I love paella, risotto, and jambalya – all products of very different cuisines, but all equally as wonderfully ricey, gooey and savoury. Ideal for a winter’s night. This dish has something of all of them about it. It’s closest to a risotto and uses Arborio rice for the base because it gives such a creamy-with-bite finish. But the mix of spicy sausage and prawns with chilli is definitely creole influenced and the chorizo and saffron give it a Spanish flavour as well. It probably fits in most comfortably with the New Orleans crucible of Spanish, African, French and Native American influenced cuisine.
A visit I made there in 1998 made a big impact on my foodie view of the world. I had been working in a bar in Maryland for the summer and used my earnings to finance a two week train trip to New Orleans, Savannah and other parts of the Deep South – a strange and endlessly fascinating part of the US. I remember the Spanish moss hanging from trees, kudzu covered forests, swampy Louisiana bayoux, the wonderful accents and of course, the food.
I tried out a number of well known eating spots in and around the French and Garden Quarters, snacking on oyster po’ boys, but had my most memorable meals in a 24 hour cafe/bar near my hostel. They seemed to have a cauldron of Gumbo permanently bubbling away out back and I had several bowls of it at all hours with Dixie Blackened Voodoo beer – a dark German-style lager brewed by a local micro brewery.
I can still taste it – the rich, meaty stew with halves of soft-shelled crabs, whole prawns, spicy sausage and okra all floating around in a heady aroma of spice. Eaten with the Dixie beer, it was a fantastic meal – nourishing and flavourful, and quite unlike anything I had eaten up till then. I was inspired to try out something similar upon my return to the UK and my love of seafood, sausage and rice was born.
For this risotto style dish I added roast tomatoes to give it a sweet-sharp caramelised flavour to complement the spicy, smoky paprika-laced chorizo, rich saffron and sea flavoured prawns. All of these strong flavours are unified by the creamy rice which gives the dish a lovely texture. It trades on the warming, filling and smooth qualities of a traditional risotto but add bold and punchy, American and latin flavours to give you a real belter.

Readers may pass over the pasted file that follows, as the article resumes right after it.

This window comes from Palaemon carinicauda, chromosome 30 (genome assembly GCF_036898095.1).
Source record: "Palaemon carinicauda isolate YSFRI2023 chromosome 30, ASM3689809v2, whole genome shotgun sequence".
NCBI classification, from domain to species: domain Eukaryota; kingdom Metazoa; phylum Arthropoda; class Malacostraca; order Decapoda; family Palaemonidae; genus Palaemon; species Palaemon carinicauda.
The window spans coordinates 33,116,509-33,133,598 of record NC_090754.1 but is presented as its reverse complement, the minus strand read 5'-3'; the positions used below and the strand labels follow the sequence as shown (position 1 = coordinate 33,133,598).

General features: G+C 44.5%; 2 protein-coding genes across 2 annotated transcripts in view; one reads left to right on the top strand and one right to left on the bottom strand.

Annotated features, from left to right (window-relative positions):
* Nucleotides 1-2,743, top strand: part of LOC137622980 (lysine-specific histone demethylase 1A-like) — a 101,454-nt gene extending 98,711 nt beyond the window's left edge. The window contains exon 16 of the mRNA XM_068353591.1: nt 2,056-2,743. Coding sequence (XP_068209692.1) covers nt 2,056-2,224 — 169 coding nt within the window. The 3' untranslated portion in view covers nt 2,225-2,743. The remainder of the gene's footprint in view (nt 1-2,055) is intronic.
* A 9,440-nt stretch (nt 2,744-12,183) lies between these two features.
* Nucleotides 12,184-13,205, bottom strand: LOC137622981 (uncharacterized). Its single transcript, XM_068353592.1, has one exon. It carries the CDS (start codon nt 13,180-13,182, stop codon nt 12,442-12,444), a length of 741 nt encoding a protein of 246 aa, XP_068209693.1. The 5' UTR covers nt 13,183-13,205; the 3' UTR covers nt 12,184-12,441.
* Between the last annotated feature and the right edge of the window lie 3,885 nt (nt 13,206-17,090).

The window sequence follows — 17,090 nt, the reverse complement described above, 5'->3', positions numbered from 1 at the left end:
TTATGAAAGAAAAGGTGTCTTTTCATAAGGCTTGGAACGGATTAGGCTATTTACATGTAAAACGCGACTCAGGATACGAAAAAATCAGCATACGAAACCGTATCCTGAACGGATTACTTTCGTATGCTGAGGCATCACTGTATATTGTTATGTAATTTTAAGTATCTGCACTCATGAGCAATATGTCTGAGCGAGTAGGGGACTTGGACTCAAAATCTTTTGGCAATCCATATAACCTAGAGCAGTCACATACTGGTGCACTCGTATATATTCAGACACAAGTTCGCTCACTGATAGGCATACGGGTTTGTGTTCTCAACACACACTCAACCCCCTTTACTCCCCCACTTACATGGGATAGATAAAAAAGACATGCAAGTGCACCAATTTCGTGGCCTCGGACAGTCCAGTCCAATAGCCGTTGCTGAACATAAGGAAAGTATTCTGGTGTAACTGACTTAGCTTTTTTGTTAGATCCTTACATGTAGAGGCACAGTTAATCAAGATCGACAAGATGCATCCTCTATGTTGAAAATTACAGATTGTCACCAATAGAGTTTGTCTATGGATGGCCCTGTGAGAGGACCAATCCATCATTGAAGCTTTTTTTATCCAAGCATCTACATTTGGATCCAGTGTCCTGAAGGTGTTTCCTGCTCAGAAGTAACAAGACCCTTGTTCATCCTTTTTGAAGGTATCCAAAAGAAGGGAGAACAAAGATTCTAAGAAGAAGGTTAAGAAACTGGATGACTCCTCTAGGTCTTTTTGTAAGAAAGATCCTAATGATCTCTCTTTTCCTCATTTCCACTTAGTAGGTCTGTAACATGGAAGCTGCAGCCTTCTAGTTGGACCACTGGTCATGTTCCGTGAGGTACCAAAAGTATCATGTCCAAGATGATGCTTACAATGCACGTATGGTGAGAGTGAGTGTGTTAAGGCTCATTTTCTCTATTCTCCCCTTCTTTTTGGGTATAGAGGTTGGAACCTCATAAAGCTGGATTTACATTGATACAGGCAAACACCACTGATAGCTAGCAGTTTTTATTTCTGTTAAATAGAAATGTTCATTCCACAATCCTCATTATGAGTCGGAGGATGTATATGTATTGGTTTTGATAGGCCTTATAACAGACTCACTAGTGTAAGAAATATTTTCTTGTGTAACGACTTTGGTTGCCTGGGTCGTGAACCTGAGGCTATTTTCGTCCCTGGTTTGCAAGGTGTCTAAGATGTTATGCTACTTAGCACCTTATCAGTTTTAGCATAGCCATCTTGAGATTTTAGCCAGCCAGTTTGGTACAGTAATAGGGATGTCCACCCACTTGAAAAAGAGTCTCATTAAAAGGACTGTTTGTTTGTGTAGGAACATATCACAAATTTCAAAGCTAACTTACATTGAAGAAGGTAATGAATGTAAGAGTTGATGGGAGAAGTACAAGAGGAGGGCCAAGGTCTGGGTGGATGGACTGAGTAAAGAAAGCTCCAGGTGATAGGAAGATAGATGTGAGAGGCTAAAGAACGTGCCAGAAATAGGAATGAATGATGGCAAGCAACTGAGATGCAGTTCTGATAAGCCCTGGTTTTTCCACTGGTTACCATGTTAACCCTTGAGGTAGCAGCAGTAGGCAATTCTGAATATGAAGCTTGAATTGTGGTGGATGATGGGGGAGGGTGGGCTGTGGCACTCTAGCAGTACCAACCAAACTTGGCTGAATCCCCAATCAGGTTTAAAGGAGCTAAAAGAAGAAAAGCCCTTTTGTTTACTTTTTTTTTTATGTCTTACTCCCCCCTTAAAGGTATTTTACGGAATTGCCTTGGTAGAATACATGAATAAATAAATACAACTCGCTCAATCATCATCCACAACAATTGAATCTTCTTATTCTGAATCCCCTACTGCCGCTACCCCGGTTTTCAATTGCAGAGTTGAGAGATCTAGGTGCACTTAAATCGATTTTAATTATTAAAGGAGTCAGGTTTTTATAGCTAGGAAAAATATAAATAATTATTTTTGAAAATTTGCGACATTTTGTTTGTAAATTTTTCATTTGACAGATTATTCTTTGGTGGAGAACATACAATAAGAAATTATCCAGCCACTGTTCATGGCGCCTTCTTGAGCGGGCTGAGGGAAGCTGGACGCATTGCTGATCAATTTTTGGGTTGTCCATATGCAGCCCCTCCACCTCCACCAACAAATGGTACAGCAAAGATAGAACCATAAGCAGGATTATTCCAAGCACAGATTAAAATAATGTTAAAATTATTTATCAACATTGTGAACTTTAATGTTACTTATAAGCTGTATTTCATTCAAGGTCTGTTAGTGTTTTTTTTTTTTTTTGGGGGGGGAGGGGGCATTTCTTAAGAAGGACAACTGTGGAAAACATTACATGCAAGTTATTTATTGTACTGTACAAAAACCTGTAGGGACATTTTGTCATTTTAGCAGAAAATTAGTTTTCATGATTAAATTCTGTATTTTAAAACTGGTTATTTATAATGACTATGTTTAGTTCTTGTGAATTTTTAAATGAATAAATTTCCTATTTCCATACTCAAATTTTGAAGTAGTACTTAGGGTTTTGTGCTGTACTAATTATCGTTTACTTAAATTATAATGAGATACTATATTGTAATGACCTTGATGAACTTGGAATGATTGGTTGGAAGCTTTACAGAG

A sausage and prawn risotto, jambalaya, gumbo type thing
Enough for 4 large portions
This can be served with some green vegetable or by itself, it’s certainly filling enough. We ate half and I covered the rest with grated parmesan and baked it at 170oC for 45 minutes the next evening, by which time the flavours had combined yet further. The cheese crust added a real salty crunch.
1.5 cups rissotto rice (I use Arborio here)
Ideally a glass of white wine/vermouth (I didn’t have any this time round)
1 red pepper
2 sticks celery
1 large onion
2 chorizo sausages (I use ones from Brindisa)
200g uncooked king prawn
1 tsp chilli flakes
saffron – pinch infused in warm water
Roast a handful of cherry tomatoes in a 200o oven for 35 minutes or so until their skin has started to split and blacken.
Slice the sausage into rounds or half rounds about twice as thick as a pound coin. Finely dice the celery, red pepper and onion. Heat a little oil in a big frying, or other wide, pan and stir all three on a low heat until soft. Add the chorizo and stir until you can really smell the smoky paprika of the meat and the oil has turned a rich burnt orange. Add the chilli flakes and continue to stir and fry until a fruity chilli aroma joins the sausagey smells. Turn the heat up a little and add the rice, stirring until it turns opaque.
Add the wine if you’re using it and stir it in. Then start adding the stock one spoonful at a time, stirring gently as you go. As each spoonful is absorbed, add another until the mixture is almost the consistency of rice pudding – all gooey, but still with some bite to the rice. Pour in the saffron and its water and stir it in. When it’s all absorbed gently stir in the tomatoes, uncooked prawns and coriander leaves and continue stirring until the prawns turn pink.
Turn off the heat and grind over some black pepper, you can also mix in some butter at this point, cover and leave it to
micturate to add more richness to the dish, this is called the mantecatura. Or you can just dole out the rib-sticking but delicous mixture right away.